How do we learn taste? And this is a tough one. I think, first of all, it's time put in. There's something about experience that seasons us and gives us insight to draw from. But, it's not just time though, and I bet we all know someone who's been doing an activity for a while and quite frankly, they stink at it. Think about playing an instrument, cooking, driving, et cetera. So that tells me that time put in by itself is not a guarantee or an indicator of taste and skill, which is what most people call talent. So look at the photos you took in the first day, week, or month you owned your camera, and do you still like them as much as you did then? Have you taken better photos since? So it's not just time that gives us taste, but time spent informed by outside influences and reflection. Once we begin an activity, I think the way we intake that is heightened, comparing our personal experience and skill level to date with people who have dedicated their lives to a craft. And this starts t...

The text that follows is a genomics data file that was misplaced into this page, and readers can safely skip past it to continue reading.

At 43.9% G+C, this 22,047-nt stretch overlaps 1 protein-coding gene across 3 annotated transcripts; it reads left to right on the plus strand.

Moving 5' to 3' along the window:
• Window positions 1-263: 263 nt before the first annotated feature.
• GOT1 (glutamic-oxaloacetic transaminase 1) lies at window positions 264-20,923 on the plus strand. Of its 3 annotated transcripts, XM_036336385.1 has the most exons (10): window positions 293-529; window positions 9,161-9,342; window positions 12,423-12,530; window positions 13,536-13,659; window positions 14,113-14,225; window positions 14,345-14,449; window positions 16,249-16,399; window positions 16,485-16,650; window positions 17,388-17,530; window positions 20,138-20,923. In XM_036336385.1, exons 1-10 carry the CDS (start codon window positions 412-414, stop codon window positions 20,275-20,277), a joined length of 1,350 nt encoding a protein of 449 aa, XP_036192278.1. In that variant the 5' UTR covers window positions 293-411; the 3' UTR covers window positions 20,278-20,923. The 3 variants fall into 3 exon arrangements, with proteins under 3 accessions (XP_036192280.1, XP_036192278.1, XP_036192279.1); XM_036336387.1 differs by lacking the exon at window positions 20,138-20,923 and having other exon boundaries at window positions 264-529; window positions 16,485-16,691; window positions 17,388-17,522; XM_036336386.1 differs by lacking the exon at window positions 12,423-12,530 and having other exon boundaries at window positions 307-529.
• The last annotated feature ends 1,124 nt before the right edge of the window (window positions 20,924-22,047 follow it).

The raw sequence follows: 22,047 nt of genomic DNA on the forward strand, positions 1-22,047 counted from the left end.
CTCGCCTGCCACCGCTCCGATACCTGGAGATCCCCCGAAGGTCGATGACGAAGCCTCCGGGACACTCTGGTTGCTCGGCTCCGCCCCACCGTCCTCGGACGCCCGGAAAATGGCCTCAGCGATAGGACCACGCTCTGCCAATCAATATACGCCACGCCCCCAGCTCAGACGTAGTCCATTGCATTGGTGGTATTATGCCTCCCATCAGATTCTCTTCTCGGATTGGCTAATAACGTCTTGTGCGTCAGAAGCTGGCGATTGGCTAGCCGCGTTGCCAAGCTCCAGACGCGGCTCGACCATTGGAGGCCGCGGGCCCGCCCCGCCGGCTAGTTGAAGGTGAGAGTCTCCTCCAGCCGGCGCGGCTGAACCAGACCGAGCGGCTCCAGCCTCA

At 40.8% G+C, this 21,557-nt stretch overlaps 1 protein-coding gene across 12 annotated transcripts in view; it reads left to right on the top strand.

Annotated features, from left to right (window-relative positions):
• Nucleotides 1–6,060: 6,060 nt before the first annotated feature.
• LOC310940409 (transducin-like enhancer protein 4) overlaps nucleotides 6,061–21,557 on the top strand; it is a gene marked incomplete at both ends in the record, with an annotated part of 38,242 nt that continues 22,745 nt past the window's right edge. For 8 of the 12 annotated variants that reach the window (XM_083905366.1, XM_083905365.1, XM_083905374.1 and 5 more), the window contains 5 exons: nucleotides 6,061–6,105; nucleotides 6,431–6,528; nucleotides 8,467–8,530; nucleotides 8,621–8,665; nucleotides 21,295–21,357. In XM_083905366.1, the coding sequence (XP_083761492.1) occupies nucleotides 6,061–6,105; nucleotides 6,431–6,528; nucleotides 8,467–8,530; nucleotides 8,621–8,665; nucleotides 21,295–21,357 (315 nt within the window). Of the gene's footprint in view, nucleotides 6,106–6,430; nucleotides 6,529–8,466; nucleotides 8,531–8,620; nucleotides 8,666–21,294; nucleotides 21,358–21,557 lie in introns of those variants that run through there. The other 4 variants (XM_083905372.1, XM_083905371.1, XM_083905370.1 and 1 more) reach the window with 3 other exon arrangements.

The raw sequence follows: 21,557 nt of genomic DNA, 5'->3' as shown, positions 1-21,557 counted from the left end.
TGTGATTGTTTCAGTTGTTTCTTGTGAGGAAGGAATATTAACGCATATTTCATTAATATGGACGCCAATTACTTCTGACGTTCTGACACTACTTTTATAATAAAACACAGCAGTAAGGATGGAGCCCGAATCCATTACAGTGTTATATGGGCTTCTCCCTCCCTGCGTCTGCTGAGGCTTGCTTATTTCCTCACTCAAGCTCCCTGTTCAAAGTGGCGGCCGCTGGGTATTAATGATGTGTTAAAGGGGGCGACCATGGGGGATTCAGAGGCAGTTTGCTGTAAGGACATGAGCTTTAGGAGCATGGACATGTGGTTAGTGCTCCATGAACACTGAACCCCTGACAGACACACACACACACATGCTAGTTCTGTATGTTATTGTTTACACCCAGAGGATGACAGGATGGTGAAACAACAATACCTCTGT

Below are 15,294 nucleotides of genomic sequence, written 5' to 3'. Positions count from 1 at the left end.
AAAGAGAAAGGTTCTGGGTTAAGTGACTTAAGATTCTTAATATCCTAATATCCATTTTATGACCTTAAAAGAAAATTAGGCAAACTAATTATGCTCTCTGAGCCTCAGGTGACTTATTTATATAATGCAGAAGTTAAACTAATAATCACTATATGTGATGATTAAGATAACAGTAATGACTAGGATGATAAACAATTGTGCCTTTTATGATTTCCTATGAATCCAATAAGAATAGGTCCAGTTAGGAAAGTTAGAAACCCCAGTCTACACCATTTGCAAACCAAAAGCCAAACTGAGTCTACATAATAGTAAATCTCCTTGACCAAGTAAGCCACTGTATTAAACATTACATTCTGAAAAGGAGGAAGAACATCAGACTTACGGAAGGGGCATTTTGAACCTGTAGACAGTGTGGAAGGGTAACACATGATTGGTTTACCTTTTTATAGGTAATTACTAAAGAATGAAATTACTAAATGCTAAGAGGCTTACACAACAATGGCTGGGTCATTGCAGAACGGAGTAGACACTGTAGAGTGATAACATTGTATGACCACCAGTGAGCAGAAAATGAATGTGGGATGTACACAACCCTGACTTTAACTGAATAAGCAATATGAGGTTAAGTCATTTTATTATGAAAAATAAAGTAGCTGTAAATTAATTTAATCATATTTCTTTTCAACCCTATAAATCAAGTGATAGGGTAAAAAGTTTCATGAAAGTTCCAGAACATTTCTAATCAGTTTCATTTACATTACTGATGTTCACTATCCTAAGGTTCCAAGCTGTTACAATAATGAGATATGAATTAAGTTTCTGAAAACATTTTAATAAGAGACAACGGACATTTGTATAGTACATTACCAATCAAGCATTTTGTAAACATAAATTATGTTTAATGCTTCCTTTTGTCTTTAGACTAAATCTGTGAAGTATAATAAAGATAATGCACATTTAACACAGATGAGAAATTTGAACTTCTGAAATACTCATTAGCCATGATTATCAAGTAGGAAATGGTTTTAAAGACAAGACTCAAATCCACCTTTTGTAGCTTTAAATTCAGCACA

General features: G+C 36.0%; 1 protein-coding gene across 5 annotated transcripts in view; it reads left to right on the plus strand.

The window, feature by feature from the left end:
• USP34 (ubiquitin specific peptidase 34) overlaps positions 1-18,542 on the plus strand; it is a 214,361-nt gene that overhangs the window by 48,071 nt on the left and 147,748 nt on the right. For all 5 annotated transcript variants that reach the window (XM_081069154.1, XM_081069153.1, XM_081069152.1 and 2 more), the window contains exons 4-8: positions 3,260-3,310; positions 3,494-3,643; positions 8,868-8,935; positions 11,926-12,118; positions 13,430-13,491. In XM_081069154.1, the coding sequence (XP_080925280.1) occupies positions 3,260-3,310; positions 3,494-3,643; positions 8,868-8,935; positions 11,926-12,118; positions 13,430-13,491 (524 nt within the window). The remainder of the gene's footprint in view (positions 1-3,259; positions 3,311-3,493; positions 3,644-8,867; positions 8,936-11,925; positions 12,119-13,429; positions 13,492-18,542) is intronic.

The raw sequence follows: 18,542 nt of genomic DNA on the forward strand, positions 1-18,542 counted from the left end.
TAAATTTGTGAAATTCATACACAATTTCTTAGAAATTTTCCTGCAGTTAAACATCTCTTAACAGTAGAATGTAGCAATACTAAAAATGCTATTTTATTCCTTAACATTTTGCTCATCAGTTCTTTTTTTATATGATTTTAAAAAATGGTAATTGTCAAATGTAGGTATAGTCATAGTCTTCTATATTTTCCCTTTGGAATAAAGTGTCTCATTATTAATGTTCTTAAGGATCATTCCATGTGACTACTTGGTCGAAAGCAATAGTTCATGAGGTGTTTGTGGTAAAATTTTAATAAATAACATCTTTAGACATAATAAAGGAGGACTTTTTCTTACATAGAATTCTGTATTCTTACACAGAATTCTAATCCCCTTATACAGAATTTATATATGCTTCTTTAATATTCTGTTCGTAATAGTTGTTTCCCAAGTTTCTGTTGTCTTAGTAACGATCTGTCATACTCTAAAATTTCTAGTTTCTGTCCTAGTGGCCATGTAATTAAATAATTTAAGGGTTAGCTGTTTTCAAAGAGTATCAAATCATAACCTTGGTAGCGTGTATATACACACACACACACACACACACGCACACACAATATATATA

his gap that I mentioned between taste and skill level. And as we spend more time thinking about what it is we truly want to make and what we can't stand not to make, I think that heightens our vision and actually challenges us to create what we're feeling. I think the most valuable thing I can give you in this lesson is to recognize that all of our experiences in life inform everything else we do. So, exploring other photographers' work, paintings, movies, festivals, travel, just life itself. Those are the things that give us a creative bearing, but where we want to go with it comes from inside. I think it's kinda crazy when I hear other musicians or photographers say they try not to listen to other bands or look at other people's work. We really do bring something unique to the table ourselves when we put in the time and effort, and I think our vision and value is honed far more effectively when we have more experiences to draw from. Taste, to me, has a much better name, and that is discernment. And I bet that a lot of you watching this already know how to create good photos. You've likely shot a lot and done some identifying of your own on what works and what doesn't work. And that's a great place to be, but it does come with its own challenges because a lot of us learned really quickly and then hit this wall. So a lot of times, we've got the technical skill down because honestly, that's relatively simple, but since we were completely focused on that at first, now that our head's above water, we don't know which way to swim. Keeping our taste above our current skill level makes us picky, and I think that being picky is a really good thing to be. Let's say you have an incredible concept. You plan for it, you do everything right, and after the shoot, you don't have that one image that's the thing you were picturing. A picky person says no way. I'm gonna do this again until I get it right, and I'm not gonna dilute my vision with happenstance. I've got this. And we can be picky about a lot of things. The frames we pick and don't pick being the most visible, but we also need to be picky about the ingredients we use. Let me talk a little bit about that. Do you feel like your subject truly gets where you're trying to go? Do they seem like a good fit? Is your wardrobe selection really right? Are the props good? What expression did you want when you envisioned the shoot? Did you actually think about it? You should be able to see it, otherwise, we're gonna have an even easier time just accepting good enough. This is how we evolve our portfolios. We should be planning these images, designing these images, and putting all of our creative energy into bringing them into fruition.